Apple Restricts Emulators to Retro Game Consoles

Apple Restricts Emulators to Retro Game Consoles

Apple has begun allowing certain emulators on its platforms, specifically those emulating retro game consoles. Emulators for personal computers, however, are strictly off-limits.

This policy came to light through the experiences of two developers, one working on iDOS 3, a new version of a popular DOS emulator, and another developing UTM SE, which aimed to emulate Windows on Apple iOS. Both emulators were rejected by Apple.

The developer of iDOS 3 received a rejection notice from Apple stating, “The app provides emulator functionality but is not emulating a retro game console specifically.” This placed iDOS 3 in violation of Apple’s guideline 4.7.

When the developer sought clarification on how to make iDOS 3 compliant, Apple representatives were unable to provide specific guidance. They also did not define what constitutes a “retro game console,” reflecting Apple’s long-standing approach of subjective decision-making.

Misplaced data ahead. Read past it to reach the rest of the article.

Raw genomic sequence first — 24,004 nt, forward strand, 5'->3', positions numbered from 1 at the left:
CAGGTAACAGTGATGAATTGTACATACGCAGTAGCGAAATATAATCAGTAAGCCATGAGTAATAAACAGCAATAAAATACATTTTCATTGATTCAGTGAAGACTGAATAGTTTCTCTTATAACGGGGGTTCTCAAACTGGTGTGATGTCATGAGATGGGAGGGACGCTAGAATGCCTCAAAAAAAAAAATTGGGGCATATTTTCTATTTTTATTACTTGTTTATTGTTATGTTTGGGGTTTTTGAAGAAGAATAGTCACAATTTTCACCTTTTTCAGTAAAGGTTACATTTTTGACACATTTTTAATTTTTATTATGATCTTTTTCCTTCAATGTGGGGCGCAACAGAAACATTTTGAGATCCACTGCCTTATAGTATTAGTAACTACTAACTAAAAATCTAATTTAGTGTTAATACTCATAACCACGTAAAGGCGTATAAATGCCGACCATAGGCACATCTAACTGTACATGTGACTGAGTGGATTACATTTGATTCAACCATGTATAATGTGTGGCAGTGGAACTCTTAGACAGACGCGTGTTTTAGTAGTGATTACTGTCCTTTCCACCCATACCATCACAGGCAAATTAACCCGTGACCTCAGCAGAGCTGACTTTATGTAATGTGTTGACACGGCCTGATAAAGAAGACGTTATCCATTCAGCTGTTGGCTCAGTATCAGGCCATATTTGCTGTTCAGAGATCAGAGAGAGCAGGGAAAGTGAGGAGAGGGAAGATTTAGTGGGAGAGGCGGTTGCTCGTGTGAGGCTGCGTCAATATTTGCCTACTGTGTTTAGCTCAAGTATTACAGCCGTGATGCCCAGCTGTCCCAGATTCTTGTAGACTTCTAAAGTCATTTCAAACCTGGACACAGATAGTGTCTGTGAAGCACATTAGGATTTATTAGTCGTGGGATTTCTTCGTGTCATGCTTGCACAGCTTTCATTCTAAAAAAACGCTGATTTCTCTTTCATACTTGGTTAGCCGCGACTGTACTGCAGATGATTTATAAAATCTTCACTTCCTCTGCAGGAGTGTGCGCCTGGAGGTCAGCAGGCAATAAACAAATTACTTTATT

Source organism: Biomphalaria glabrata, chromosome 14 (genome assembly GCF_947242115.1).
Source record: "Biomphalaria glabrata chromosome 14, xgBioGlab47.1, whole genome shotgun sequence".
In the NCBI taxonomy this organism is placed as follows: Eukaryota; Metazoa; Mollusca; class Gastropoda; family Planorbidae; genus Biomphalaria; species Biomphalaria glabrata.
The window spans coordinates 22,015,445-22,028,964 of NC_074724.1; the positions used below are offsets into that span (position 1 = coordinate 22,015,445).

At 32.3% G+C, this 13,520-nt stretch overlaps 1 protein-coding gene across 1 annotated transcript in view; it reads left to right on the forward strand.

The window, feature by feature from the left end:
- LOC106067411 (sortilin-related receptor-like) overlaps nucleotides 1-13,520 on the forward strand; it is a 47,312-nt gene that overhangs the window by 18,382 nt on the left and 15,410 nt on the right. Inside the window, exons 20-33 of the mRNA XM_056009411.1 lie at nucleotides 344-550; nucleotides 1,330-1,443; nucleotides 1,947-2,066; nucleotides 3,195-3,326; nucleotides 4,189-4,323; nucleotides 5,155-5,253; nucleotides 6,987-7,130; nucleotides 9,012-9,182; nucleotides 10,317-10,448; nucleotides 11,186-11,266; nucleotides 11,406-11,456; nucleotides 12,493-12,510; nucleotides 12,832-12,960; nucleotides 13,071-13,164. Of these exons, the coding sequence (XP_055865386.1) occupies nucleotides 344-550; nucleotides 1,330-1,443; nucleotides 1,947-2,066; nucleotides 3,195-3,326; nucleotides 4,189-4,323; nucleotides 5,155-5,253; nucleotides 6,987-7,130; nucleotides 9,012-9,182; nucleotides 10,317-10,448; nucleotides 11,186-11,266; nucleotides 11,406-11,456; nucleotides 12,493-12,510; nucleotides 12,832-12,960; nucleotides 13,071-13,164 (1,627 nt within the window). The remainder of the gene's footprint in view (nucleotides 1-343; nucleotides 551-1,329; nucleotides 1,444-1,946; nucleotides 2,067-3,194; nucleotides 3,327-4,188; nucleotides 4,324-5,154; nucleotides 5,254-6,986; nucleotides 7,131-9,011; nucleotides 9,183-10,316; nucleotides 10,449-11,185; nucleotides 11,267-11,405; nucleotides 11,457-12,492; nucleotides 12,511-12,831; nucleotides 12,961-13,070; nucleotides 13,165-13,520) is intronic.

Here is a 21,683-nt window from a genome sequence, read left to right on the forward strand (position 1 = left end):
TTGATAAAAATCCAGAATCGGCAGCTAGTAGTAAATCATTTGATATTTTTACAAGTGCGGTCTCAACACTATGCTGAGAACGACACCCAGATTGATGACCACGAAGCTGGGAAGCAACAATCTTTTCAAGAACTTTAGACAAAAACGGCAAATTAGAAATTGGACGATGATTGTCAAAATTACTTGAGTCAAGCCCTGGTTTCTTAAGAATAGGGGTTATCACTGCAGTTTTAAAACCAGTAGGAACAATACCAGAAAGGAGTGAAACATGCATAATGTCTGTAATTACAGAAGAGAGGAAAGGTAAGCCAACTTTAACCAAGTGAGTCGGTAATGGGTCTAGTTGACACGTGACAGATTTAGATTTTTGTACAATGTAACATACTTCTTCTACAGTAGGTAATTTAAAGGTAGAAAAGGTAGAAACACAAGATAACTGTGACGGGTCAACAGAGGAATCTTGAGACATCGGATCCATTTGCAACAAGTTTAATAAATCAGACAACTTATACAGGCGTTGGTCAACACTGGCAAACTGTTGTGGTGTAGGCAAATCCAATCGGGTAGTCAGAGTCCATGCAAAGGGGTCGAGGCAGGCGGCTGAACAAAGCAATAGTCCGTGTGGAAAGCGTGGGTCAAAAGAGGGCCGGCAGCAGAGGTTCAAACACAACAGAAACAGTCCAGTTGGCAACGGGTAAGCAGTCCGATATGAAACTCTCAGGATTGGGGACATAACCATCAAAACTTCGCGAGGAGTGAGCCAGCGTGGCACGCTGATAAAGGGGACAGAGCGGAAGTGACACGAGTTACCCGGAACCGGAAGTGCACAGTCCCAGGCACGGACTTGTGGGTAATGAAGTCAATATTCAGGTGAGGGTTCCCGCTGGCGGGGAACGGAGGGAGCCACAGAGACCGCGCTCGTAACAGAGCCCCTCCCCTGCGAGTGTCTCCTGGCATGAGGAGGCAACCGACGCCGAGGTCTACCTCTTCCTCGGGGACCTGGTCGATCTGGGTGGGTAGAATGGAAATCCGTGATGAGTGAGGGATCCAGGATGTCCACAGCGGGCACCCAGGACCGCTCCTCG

UTM SE faced a similar fate, with Apple stating, “PC is not a console,” despite the developer’s argument that UTM SE could run retro Windows and DOS games. Furthermore, Apple prevented UTM SE from being notarized for third-party app stores in the EU, citing a violation of guideline 2.5.2. This rule mandates that apps must be self-contained and cannot execute any code that changes the app’s features or functionality.

The situation highlights the ongoing challenges developers face with Apple’s stringent App Store Review Board. The board’s decisions often lack transparency, leading to confusion and frustration.

For now, Apple iOS users should not expect to see PC emulators available in the App Store. However, emulators for retro game consoles may still have a chance, albeit under Apple’s subjective scrutiny.

The tech community continues to watch how Apple handles emulator approvals, with many hoping for clearer guidelines and more consistent decision-making in the future.

The implications of this policy are significant for developers and users alike. For developers, the challenge lies in navigating Apple’s opaque and often inconsistent review process, which can result in the rejection of apps without clear guidelines on how to achieve compliance.

For users, particularly those interested in retro computing and gaming, this restriction limits the availability of tools that could bring nostalgic software experiences to modern devices. As Apple continues to enforce its policies, the tech community is calling for greater transparency and consistency in app approval processes, hoping for a more predictable and developer-friendly environment in the future.